Blue Magic

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Let's begin with Elizabeth Gilbert.

In her book, Big MagicLiz says,

"I believe that our planet is inhabited not only by animals and plants and bacteria and viruses, but also by ideas. Ideas are a disembodied, energetic life-form. They are completely separate from us, but capable of interacting with us—albeit strangely... Ideas are driven by a single impulse: to be made manifest. And the only way an idea can be made manifest in our world is through collaboration with a human partner... Therefore, ideas spend eternity swirling around us, searching for available and willing human partners."

She goes on to detail how, more often than not, we are unavailable to accept an idea's invitation. Then, she says,

"But sometimes—rarely, but magnificently—there comes a day when you’re open and relaxed enough to actually receive something... The idea, sensing your openness, will start to do its work on you... The idea will organize coincidences and portents to tumble across your path, to keep your interest keen. You will start to notice all sorts of signs pointing you toward the idea... The idea will not leave you alone until it has your fullest attention. And then, in a quiet moment, it will ask, “Do you want to work with me?"

Lately, I, too, have encountered reoccurring visits from an idea. (An idea for this blog, no less!) This idea has been buzzing and twisting around my head, like a bee to a popsicle. It pops up during the most pedestrian of tasks: as I'm pouring coffee or tying my shoe laces. It has no schedule. It has tapped on my shoulder in the morning and evening, and even during my afternoon slump.

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Remembering Liz's description of an idea, I felt that I should be a gracious host and make this idea feel welcome. 

So, what's the idea? It's a little whisper that says, "What about blue eyeshadow? What would happen if you tried that?"

(NOT KIDDING! WE'RE DOING THIS!)

THE EVENT: A work-from-home, errands, and movie day. (We're the last ones to see Avengers.)

THE BROKEN RULE: Hold your horses on all of that makeup!

THE OUTFIT: To begin with, I had no blue eyeshadow. I purchased a pallet with two shades of blue (two!) for $7.99 at Target (along with 14 other items I had no intention of purchasing, but did really, really, need including a rather glorious tea towel).

It took me three tries to get the eyeshadow looking purposeful, and not like my eye lids were a casualty of a finger-painting 5 year-old. It turns out, when you buy a rather large, cheap eyeshadow pallet, the likelihood that the colors will blend out nicely is quite low. Eventually, when I felt less like an extra from Blues Clues, I emerged.

I kept the outfit lowkey: jeans, black tank, camo jacket, and blue slides. I thought it was rather funny how my shoes and eyeshadow were the same vibrant color. I'm sure somewhere that's a broken fashion rule, too. 

 
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THE EXPERIENCE: After days of feeling depleted, this eyeshadow gave me just what I needed: it made me feel like someone new. The zing of the shadow made my hazel eyes look bright green. For the first time ever, I looked in the mirror and thought, 'I feel very glam rock today.' Plain, regular tasks felt a bit more glam, too. I had a grand time buying dog food and Draino.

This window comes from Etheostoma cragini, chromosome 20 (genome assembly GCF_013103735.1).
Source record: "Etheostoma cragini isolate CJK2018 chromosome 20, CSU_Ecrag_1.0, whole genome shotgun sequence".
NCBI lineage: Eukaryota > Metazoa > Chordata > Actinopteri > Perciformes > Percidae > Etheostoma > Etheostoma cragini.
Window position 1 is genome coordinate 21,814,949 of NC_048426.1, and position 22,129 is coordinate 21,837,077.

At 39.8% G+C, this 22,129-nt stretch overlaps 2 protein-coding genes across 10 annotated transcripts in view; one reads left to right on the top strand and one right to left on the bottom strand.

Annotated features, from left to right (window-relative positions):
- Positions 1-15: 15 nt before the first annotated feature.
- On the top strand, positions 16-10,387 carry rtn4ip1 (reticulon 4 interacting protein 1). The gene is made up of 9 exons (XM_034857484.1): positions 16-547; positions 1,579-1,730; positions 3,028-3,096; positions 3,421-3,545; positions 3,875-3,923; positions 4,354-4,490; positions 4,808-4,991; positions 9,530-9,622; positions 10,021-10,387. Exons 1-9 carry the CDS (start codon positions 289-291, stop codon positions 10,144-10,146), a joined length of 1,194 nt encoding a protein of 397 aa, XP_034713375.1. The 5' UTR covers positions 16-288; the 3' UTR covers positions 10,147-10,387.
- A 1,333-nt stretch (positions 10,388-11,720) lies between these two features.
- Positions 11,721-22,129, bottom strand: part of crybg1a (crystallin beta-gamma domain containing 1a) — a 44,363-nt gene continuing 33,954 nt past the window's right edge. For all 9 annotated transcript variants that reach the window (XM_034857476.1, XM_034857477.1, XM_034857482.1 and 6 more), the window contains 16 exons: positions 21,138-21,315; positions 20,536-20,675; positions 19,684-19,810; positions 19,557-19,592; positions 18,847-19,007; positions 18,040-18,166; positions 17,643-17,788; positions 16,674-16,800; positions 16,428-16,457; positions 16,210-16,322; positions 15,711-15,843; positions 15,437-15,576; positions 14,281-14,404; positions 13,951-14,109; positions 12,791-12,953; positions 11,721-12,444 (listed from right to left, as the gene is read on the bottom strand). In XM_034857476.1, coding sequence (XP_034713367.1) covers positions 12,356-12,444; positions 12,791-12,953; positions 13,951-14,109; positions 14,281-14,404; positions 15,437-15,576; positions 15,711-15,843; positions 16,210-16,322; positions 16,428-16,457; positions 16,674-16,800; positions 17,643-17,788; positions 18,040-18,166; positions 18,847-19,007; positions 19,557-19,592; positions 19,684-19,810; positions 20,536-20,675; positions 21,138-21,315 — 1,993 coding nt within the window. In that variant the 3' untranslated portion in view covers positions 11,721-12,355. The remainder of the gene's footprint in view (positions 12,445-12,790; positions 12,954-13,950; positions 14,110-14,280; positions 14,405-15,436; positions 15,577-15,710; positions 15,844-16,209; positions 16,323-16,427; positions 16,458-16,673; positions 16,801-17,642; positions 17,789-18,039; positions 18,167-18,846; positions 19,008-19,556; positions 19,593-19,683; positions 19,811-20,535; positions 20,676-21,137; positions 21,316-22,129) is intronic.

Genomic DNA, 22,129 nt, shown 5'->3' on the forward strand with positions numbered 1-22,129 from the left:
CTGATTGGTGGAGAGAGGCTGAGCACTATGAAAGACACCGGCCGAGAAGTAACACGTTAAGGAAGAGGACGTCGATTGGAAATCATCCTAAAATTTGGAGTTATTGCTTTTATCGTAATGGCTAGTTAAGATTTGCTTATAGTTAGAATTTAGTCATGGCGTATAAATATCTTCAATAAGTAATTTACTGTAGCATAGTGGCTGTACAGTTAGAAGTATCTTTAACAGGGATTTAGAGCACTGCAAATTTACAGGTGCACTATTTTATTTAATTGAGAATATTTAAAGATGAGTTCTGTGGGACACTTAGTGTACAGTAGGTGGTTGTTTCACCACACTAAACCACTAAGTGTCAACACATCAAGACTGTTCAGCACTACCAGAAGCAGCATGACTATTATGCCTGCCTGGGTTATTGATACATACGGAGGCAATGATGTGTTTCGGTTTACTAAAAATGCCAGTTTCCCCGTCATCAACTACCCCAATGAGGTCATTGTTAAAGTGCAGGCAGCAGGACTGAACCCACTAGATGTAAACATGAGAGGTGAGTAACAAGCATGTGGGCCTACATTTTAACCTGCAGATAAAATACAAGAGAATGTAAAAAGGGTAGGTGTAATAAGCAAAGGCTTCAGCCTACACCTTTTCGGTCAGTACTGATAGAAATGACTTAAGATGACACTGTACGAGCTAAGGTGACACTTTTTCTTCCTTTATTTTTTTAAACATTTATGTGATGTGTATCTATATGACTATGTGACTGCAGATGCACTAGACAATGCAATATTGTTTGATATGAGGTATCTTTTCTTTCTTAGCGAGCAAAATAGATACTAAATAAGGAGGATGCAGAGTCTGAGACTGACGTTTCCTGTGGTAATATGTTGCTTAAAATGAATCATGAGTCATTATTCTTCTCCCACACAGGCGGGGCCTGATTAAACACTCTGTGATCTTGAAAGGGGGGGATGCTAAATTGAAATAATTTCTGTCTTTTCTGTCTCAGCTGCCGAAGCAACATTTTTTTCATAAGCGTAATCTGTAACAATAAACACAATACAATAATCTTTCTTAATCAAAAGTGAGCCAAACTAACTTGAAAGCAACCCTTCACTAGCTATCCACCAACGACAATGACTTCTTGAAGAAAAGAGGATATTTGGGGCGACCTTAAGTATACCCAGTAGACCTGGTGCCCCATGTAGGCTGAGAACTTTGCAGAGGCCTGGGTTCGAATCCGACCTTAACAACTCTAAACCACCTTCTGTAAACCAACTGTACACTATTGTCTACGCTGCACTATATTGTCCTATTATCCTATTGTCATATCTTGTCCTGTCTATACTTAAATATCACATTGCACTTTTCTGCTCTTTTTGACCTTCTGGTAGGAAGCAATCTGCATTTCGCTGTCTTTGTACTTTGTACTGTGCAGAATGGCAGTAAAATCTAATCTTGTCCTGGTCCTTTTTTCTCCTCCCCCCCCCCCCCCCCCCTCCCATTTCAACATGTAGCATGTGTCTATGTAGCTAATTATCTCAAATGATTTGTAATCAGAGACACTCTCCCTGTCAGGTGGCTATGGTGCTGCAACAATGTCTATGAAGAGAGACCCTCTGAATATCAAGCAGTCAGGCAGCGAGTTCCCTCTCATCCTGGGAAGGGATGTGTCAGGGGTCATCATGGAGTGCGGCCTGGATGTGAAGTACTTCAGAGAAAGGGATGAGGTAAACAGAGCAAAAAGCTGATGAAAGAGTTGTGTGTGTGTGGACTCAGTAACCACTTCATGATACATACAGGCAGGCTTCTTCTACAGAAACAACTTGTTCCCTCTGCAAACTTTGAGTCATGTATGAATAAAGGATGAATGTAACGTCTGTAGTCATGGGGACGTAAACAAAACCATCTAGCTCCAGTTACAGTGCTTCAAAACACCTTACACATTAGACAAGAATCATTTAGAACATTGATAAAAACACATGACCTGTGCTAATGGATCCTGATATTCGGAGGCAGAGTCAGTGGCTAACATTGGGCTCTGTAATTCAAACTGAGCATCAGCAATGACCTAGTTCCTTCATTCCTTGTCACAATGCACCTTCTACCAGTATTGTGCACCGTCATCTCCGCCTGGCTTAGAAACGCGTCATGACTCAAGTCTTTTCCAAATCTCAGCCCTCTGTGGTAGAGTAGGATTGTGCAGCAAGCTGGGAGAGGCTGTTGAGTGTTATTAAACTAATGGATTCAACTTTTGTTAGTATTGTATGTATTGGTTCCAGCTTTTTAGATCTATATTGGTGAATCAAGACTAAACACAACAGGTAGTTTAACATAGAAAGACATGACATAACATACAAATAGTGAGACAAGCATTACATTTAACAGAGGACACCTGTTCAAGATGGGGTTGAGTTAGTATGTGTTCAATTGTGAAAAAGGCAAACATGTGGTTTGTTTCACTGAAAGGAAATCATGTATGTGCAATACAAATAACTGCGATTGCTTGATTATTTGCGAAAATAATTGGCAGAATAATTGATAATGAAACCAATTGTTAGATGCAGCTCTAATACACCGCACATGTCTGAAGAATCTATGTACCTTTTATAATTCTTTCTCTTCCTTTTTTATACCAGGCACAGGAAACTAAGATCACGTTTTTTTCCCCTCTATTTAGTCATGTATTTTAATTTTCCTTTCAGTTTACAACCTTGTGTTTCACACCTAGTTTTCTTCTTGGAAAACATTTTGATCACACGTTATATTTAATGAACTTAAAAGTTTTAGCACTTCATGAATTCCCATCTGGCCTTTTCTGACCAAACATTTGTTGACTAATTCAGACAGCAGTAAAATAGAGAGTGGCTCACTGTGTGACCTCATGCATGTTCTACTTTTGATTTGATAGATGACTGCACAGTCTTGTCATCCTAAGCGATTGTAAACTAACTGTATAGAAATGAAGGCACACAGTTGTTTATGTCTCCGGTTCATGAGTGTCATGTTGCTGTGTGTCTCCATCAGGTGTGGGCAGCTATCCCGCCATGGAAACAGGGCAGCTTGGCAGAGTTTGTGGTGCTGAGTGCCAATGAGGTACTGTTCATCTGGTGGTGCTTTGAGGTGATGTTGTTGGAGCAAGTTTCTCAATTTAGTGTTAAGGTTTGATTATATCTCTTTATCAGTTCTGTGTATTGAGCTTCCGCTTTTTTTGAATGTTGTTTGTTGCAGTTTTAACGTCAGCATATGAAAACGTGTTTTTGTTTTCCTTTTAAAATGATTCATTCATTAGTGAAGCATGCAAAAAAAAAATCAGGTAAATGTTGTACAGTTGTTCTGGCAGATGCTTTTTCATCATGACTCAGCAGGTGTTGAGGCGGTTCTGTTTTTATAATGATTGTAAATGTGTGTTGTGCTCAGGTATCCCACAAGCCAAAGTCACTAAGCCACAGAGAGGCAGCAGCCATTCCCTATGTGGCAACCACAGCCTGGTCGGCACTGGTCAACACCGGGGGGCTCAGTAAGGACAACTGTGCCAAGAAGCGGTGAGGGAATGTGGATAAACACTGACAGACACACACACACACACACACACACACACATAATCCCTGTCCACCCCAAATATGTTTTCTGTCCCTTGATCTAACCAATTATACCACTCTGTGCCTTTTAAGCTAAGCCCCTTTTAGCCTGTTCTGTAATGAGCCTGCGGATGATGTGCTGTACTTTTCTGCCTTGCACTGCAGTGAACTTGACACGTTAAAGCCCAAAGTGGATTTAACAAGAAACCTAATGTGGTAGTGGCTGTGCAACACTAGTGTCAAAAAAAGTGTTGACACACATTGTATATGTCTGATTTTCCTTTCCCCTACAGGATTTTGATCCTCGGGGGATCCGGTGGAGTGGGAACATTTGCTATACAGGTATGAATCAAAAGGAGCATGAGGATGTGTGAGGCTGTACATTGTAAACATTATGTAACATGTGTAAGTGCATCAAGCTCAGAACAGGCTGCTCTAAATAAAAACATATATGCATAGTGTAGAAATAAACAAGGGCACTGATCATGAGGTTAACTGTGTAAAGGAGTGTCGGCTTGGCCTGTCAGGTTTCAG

That evening, Christian and I were going to see Avengers at my favorite cinema, Cinerama. (They have chocolate popcorn, wine, and comfortable (assigned!) seating! What more could you need!?) As we were driving to the theater, I removed my sunglasses and he noticed the eyeshadow right away. I asked him what he thought of it and he said, "I like it, but it doesn't look like you." Exactly. 

Once inside, I enjoyed that my eyeshadow (and shoes!) matched the bright blue decor. As I'm attempting to fit into a wedding dress soon, I skipped the chocolate popcorn, but didn't skip the wine. We settled into our big, comfy, seats and the movie began.

Post-movie, and at home again, it took me several attempts to remove the shadow. That felt appropriate. I wasn't quite ready to put my glam rock persona to bed, either.

THE CONCLUSION: Surprisingly, I've discovered that when I really need a pick-me-up, or a change of pace, or just to feel better in my own skin, clothes don't do the trick. Too often, when I'm feeling low, I gravitate toward soft, often saggy clothing. As you can imagine, nothing described as "saggy" really puts an extra skip into my step. But a bright red lip or bright blue eye really does. 

When I conceived this experiment, I didn't anticipate that makeup would play much of a role. This revelation, that makeup can really change my outlook, has caught me quite off guard! So, where in the makeup world do I go next? Bright colors? Dark colors? No colors? Those temporary tattoos from quarter machines? I'd love to hear what you'd like to read. 

And before you go -

Curious about Elizabeth Gilbert's book, Big Magic? Check it out here. (She also has a podcast called "Magic Lessons" that's just the bees knees. Click here to check that out, too.)

I'll be back on Sunday with another post - this time I'm emulating a saint. (Seriously!) Until then, as always, come say hey on Instagram.

And one, final, final note - I almost entitled this post "Big Blue Magic" but I thought it sounded too much like a Viagra testimonial. 

Ta ta for now!

 
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